If one of your goals is to become more involved in the Paralegal Division and the NCBA, below please find a variety of opportunities to serve our fellow citizens of North Carolina:

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Research, Interviews and Unsolved Mysteries

By Rachel Royal

As a child, I was obsessed with the show “Unsolved Mysteries.” As I watched an episode, I would imagine that I would one day solve it. Anyone who knew me well as a little girl,  would probably tell you that I was irritatingly inquisitive. However, I learned at some point that asking a lot of questions was not seen as a virtue, so I began to look to books for answers. I wouldn’t consider myself a millennial because I grew up before cell phones and computers were mainstream, and encyclopedias were my best research tools. My early life was somewhat secluded because I was homeschooled and was not involved in any homeschool groups. Books were quite literally my door to the outside world. You probably can already pinpoint the origin of my love of research, but feel free to blame it on homeschooling and watching too many episodes of “Unsolved Mysteries.”

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Compassion in the Legal Profession: A Tale of Hope at Christmas

By Alicia Mitchell-Mercer

Few of us work in an area of law where calls to our offices are initiated by clients because something wonderful happened. For most legal professionals, that initial phone call from a potential client is literally an act of desperation. Their lives are currently in a state of chaos and they need someone to fix it. They need someone to understand why they are so angry or depressed. They need to feel heard and validated. Most legal clients are going through one of the most devastating and difficult periods of their lives. Perhaps there has been a failed marriage, they’ve been charged with a crime, a loved one has died, they have been injured, they are in the middle of litigation that could ruin them financially, they have been assaulted, or any number of other traumatic life events.

Have you ever felt like your firm seems to attract the most unhinged people that humanity has to offer? I know I have felt that way at times. As a legal professional it’s very easy to become jaded or desensitized to a client’s needs and concerns after years of dealing with their adversities. Sometimes they are unreasonable regarding their expectations. Sometimes they are just emotionally fragile. This does not mean that there is anything innately wrong with our clients – at least no more than the next human being. It just means that when we go through extremely stressful events, like a failed marriage, it can be difficult to process all of those emotions and make logical well-thought-out decisions.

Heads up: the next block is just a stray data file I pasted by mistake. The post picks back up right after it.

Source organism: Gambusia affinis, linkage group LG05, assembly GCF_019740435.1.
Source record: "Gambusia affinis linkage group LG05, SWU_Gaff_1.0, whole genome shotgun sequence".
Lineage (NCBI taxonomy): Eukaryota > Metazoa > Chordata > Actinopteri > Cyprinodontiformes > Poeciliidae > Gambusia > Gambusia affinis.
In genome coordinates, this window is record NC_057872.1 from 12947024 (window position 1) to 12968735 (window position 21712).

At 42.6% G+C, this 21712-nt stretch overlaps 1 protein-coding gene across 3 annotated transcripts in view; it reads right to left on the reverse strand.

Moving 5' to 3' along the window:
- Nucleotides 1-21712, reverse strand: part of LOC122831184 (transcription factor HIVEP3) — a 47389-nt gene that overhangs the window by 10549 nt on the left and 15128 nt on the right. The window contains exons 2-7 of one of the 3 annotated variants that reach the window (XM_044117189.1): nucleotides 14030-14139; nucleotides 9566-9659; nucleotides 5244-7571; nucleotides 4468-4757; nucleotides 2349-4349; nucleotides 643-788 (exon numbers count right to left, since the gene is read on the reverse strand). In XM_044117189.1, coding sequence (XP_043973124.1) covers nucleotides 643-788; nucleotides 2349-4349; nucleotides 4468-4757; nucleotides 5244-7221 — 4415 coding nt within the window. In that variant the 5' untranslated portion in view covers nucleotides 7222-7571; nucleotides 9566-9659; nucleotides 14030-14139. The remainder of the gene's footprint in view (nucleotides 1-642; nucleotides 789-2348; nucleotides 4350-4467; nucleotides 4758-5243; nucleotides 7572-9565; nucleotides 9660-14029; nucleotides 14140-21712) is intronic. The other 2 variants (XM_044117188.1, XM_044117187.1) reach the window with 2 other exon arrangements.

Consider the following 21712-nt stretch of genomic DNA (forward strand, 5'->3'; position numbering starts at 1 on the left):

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Trauma-Informed Care and the Legal Professional

By Alicia Mitchell-Mercer

On Friday, November 16, 2018, I attended the Mecklenburg Resilience Symposium: Building Hope for Tomorrow Through Action Today with a number of judges, medical providers, and mental health professionals. The topic of the Symposium was community Resilience or the process of adapting well in the face of adversity, trauma, tragedy, threats or significant sources of stress.

This was such a timely conference for the judicial system, which serves the needs of people affected by trauma everyday. The Symposium explained that Resilience is not a trait that people either have or do not have. It involves behaviors, thoughts and actions that can be learned and developed in anyone to help them persevere through difficult times.

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Apply For New Ways To Get Free CPE

By Debbie Harris

The NCBA Paralegal Division has changed the way it gives back to its members.

The Paralegal Division has replaced its Membership Scholarship with the “Member Premier Pass Giveaway,” and Premier Passes will be given away to two lucky Division members in a lottery-type drawing each year. This package is valued at $325.00, and is an exclusive NCBA member benefit providing you unlimited CLE/CPE including access to hundreds of On Demand programs throughout the Bar year (July 1 to June 30). Complete details, including benefits and terms and conditions, can be found here. As we are starting the process after the beginning of this Bar year, this year’s drawing will occur before December 31, which will give you six months to attend programming.

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Pause Before Adding Clients On Social Media

By Alicia Mitchell-Mercer
Increasingly, we’re seeing attorneys and paralegals connecting with clients on social media including LinkedIn and Facebook. When I ask why, I’m hearing that social media connections (e.g. Facebook) make the client feel like they are more than just a file. I think there’s also this belief that it’s an inconspicuous way to get your name out there and connect with their connections who may require legal services. From a marketing perspective, it may make sense to have a social media presence that includes the clients you serve, but is it a good idea?
Here are reasons to think carefully before sending or accepting a connection request: